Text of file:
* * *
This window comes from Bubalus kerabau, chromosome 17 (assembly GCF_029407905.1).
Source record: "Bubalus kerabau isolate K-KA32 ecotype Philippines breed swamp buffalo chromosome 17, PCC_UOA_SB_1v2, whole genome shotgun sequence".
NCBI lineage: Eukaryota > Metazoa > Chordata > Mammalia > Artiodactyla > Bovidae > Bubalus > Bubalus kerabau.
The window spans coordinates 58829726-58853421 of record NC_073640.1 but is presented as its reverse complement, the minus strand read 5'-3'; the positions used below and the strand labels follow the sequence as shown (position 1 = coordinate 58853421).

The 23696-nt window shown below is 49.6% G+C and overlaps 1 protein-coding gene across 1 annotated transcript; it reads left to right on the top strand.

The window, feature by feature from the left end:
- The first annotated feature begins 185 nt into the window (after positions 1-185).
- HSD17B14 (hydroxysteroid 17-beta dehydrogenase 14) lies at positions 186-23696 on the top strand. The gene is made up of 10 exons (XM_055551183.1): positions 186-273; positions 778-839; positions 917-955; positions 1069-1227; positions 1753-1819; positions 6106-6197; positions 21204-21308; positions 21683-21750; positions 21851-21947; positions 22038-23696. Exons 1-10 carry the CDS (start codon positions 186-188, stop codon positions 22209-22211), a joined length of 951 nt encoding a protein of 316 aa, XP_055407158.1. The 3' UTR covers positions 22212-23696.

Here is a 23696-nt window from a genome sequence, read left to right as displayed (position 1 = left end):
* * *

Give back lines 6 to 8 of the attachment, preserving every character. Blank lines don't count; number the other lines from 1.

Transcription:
The window, feature by feature from the left end:
- The first annotated feature begins 185 nt into the window (after positions 1-185).
- HSD17B14 (hydroxysteroid 17-beta dehydrogenase 14) lies at positions 186-23696 on the top strand. The gene is made up of 10 exons (XM_055551183.1): positions 186-273; positions 778-839; positions 917-955; positions 1069-1227; positions 1753-1819; positions 6106-6197; positions 21204-21308; positions 21683-21750; positions 21851-21947; positions 22038-23696. Exons 1-10 carry the CDS (start codon positions 186-188, stop codon positions 22209-22211), a joined length of 951 nt encoding a protein of 316 aa, XP_055407158.1. The 3' UTR covers positions 22212-23696.